Would that cause a problem or I will have to use the mold I got in the picture (after finilizing it) as a plug and make a mold out of it (with gelcoat).
    Even if I do the latter then would it be fine to apply resin/mat direct to the gelcoat surface without adding gelcoat to the item that I want to release?

    Thanks
     

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  12. ondarvr
    Joined: Dec 2005
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    ondarvr Senior Member

    Primers work well enough for a few parts, but the primer won't hold its gloss very long. The dull surface won't release as easily as a high gloss finish.

    Not using gel coat on the part will work, but again, the part won't release as easily and it will tend to form a dull scum on the mold surface. The part will also have noticeable strands of glass on the surface, not a good look if anyone can see it.

    If you are only making a few parts it may not matter much though.
     
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  13. mrdebian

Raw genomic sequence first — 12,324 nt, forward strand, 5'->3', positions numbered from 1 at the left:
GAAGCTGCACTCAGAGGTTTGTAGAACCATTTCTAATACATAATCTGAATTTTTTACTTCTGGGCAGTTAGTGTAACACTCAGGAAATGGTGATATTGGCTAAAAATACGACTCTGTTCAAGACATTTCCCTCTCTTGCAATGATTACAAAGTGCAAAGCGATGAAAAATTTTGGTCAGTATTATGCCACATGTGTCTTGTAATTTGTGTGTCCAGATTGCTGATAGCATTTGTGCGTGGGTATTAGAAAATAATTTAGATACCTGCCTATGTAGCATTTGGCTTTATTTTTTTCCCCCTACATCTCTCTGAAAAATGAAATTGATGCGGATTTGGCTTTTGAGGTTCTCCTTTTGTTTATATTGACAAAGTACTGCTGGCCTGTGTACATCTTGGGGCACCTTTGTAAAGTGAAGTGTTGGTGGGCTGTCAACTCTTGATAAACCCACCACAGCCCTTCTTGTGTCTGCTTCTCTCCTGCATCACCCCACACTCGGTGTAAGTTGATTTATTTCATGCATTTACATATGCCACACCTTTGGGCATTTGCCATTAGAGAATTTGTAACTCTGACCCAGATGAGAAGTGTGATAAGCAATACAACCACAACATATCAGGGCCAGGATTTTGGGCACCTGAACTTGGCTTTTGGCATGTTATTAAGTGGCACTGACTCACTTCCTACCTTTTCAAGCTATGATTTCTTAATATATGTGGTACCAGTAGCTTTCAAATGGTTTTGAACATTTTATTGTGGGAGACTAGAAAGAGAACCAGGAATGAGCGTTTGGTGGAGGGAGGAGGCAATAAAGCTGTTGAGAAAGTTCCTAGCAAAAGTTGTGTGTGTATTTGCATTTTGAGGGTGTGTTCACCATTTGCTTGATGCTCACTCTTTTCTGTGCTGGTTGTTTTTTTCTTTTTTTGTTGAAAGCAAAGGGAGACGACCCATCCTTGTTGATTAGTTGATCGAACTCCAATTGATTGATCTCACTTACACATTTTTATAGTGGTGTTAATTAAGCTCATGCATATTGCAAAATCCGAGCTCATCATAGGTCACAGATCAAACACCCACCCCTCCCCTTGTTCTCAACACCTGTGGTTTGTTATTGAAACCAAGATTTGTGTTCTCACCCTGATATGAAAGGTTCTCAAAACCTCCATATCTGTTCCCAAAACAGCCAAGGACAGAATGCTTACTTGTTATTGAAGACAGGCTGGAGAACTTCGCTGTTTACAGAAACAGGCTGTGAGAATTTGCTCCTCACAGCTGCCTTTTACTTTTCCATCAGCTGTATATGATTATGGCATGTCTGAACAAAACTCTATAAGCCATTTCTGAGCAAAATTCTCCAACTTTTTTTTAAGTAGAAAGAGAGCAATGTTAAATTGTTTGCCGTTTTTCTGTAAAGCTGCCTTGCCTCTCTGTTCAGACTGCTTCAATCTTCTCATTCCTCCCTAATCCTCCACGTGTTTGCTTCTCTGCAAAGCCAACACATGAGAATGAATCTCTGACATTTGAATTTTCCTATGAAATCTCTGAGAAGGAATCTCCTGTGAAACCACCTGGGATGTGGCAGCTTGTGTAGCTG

Joined: Apr 2021
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    mrdebian Junior Member

    Thanks a lot @ondarvr for the detailed answer.
     
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  14. Mr Efficiency
    Joined: Oct 2010
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    Mr Efficiency Senior Member

    Buy a gold pan and use that for a mould, that is just junk
     

  15. Kayakmarathon
    Joined: Sep 2014
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    Kayakmarathon Junior Member

    It might be simpler to build a box from flat pieces of multilayered fiberglass than to risk getting the product stuck in the mold.